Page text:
As we have mentioned over the past 3 days we’ve cracked a few monster hills and it has been a temperature regulation learning curve. By that I mean that at the bottom of the hill things are good, if a bit chilly, it is after all Norway in early May. We generally have our outer shell coat and a collection of layers on underneath, temperature dependent. By five minutes into the climb we’re definitely warm and starting to open jacket vents etc. Ten minutes in and there’s some sweat going on, and by fifteen minutes we’re what we now call boil-in-a-bag and have to stop to shed layers and cuss a bit at the pain it is to stop. This usually means a long-sleeve Tshirt, fleece and day-glow gilet. The next 15-30 minutes are spent sweating to the top of the hill, where on numerous occasions we have been able to see our breath and there has been piles of dirty snow at the sides of the road. We then start a long descent which at temperatures of 1-3 degrees can get chilly very quickly, especially with all the sweat from the way up. “Why don’t you just put all the layers back on?” I hear you ask. Do you know how many false summits there are? We’d be on and off our bikes more than we already are! And I haven’t yet added rain into the mix – there are occasions when we’ve put waterproofs on and got wetter from sweat than the rain. It is, as you can tell, a complex matter, that we’ve yet to crack …though we’re getting a load of practice!
On with the journey. We were in the tent by about 8pm the previous evening as it was pretty cold once the sun we behind the nearby trees. Most campsites have a communal area of some sort, even if it is just a kitchen, but not the one in Lyngdal, hence the retreat to the tent. We also needed to plan for the next day and it soon became apparent that the options were a choice between the very busy E39 (as already described) OR a monster (both in length and hills) alternative route to Kristiansand, which we’d decided should be our next stop. As we had pre-booked an AirBnB there for Friday night we decided to make a run for it on the busy road – 75km. Decision made, we went to sleep, but for me it wasn’t a good night’s sleep for whatever reason – even though I was knackered.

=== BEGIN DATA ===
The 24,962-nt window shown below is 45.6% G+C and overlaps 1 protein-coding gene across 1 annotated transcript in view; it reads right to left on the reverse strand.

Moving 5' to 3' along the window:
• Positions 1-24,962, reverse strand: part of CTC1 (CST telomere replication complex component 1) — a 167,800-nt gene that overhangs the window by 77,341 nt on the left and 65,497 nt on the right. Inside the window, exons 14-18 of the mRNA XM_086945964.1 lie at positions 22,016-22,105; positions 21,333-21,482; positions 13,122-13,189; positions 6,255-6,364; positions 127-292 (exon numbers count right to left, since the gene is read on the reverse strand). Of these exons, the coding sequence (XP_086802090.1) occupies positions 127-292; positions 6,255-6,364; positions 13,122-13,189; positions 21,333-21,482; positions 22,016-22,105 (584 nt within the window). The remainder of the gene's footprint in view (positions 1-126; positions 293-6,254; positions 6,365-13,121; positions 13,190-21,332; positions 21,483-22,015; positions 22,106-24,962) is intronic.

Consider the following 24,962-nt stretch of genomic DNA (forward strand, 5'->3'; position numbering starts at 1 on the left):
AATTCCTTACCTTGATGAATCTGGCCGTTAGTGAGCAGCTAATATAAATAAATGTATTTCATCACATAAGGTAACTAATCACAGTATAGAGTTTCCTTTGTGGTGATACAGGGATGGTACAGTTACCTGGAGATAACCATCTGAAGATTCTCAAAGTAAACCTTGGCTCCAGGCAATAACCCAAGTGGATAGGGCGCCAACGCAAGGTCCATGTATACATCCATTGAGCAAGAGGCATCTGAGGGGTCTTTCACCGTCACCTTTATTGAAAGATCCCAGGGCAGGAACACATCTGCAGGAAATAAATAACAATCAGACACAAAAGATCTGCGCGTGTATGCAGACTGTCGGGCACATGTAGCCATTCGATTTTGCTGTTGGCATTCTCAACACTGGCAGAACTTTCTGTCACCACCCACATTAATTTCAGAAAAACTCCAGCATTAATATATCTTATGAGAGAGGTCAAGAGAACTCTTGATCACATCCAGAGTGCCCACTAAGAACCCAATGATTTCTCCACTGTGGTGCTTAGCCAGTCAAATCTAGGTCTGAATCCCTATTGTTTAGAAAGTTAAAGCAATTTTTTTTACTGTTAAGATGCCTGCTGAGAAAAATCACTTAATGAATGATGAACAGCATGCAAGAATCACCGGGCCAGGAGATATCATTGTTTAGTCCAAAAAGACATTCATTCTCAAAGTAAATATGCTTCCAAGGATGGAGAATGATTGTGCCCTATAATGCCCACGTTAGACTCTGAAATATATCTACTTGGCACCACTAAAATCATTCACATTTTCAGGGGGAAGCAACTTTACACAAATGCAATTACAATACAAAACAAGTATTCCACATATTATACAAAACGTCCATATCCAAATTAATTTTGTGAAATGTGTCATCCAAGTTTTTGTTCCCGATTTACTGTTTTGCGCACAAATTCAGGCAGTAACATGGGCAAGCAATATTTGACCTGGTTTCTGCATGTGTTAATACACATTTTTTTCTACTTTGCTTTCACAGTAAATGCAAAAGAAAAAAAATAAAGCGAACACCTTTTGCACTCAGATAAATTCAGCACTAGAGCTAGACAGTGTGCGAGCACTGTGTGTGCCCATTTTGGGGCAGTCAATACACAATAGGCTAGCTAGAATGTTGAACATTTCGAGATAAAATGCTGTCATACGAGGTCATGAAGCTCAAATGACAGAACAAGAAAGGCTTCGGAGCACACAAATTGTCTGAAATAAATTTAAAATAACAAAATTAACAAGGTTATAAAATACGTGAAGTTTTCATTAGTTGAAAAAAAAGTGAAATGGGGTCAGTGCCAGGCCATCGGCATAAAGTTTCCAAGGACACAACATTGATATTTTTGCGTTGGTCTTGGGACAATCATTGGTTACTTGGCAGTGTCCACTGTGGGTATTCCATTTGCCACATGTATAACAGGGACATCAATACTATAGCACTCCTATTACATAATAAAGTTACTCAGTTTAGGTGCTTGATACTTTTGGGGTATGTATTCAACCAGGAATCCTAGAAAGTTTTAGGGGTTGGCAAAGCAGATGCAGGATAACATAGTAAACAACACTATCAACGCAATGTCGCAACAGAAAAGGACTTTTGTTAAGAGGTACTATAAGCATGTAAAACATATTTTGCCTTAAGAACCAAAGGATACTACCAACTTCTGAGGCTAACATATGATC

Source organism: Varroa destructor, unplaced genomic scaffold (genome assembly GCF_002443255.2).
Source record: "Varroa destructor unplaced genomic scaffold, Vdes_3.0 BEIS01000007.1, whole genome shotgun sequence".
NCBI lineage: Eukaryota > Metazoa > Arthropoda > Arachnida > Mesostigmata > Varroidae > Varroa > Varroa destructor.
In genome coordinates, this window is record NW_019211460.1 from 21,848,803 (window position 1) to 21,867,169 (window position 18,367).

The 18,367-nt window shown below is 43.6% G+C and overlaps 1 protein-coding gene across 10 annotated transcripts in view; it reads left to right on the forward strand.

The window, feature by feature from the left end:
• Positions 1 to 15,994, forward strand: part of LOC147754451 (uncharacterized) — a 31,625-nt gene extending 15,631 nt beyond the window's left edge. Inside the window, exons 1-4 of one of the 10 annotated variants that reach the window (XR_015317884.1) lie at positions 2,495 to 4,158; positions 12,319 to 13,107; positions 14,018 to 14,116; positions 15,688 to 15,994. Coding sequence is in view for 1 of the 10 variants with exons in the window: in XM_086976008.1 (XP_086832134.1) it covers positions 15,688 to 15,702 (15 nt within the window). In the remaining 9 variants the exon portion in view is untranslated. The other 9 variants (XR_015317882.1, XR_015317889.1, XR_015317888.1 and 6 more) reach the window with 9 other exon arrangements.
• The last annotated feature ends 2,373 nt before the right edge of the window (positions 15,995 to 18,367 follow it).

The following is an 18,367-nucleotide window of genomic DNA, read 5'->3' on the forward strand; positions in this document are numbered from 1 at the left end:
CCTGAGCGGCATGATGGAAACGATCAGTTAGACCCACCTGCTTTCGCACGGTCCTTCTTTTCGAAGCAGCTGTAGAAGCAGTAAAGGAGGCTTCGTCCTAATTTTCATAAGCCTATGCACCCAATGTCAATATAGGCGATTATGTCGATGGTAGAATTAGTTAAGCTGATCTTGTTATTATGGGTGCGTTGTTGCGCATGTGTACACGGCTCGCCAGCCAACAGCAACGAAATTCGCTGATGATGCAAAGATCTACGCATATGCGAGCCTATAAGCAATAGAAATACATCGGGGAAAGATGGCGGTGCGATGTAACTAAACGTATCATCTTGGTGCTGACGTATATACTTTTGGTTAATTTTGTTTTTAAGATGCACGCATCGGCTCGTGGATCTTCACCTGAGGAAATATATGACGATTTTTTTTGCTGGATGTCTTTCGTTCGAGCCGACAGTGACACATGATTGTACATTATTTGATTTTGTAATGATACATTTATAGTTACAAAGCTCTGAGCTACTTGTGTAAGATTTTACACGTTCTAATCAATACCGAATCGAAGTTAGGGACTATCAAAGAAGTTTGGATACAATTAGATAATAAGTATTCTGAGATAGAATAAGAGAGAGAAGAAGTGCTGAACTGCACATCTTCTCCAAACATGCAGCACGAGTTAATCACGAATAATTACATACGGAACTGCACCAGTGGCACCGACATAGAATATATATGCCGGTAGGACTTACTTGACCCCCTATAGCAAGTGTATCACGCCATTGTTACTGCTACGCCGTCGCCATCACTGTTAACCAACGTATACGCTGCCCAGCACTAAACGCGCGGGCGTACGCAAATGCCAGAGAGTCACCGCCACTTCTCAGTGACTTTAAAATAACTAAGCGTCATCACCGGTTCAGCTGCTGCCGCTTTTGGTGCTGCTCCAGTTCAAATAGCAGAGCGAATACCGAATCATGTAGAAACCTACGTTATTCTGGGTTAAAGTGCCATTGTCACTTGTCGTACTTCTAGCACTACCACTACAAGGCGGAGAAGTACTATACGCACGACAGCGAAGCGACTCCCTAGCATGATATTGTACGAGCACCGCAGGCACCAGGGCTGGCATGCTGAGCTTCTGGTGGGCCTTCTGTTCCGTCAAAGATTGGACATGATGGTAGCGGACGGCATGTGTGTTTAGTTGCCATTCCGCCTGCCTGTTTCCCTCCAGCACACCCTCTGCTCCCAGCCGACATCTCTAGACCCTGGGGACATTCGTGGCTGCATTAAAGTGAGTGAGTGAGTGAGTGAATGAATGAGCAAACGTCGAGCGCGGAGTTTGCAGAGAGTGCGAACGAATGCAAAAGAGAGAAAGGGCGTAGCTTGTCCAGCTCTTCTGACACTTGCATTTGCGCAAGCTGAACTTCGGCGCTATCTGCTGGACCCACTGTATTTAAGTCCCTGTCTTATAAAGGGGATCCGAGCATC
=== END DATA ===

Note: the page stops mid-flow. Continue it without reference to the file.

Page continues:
The morning was pretty miserable, cold and raining. As there was no one around at the half-finished campsite we commandeered the veranda area outside the reception to dry our tent etc. We had discovered that the floor in the tent is a bit porous especially at either end, probably where we’ve been kneeling and a few minute holes have been made (we now have a plastic sheet to put under the tent to stop this and to protect the bottom on the undersheet), so things were a bit damp as the ground we’d camped on was completely saturated. So having woken up cold, damp and been limited to cold rations for brekkie we were off onto the busy E39 and it soon became apparent that this wasn’t fun at all…cars whizzing past, juggernauts thundering by etc, we were not happy. We did pull in at once stage by a lovely lake to let some traffic overtake us as we could feel the truckers eyes boring into our heads willing us to disappear!
In a couple of hours, and one monster climb, which must have really impressed the motorists in that tailback behind us, we finally made it to Mandal about 40km from Lyngdal. Coming into town we did almost go through a tunnel not for cycles or pedestrians. Luckily a motorist told us in the nick of time as we hadn’t seen any signs, but unfortunately our detour was up a 2km hill! We sat by the river and ate lunch feeling decidedly pissed off at the prospect of another 3-4 hours on the road to hell. Plus we were both fairly knackered after 3 epic days of riding, starting to get cold and generally cheesed off. I’d noticed that we could join the longer route at Mandal so we discussed whether we should rethink the whole idea of getting to Kristiansand completely that day. It’s at times like this, when a bit of exhaustion is setting in that mistakes are made and accidents happen, so we emailed the Air BnB and asked if we could amend the booking to tomorrow, and the answer was yes! We looked up campsites in Mandal, found one, booked a cabin and were there within an hour. Refuge in the woods.
Settled in, we then had the chance to finish drying things out and actually cycled back to Mandal to have a quick look around once we were warm, and very nice it is too!
Camping gear dried out, maintenance issues with the stove sorted and processes learned and by then the day was done…So much for a relaxing afternoon…
We will take the longer, quieter, coastal route to Kristiansand tomorrow to an apartment with full facilities.
Comment by Caroline
Caroline 9 May 2018 at 9:59 pm
Gosh, it is interesting thinking how exhaustion can blur the mind. Glad your executive decision paid off. I like the good citizens who stop to direct you off the busy roads/tunnels! Their good deeds are well received I’m sure! Good luck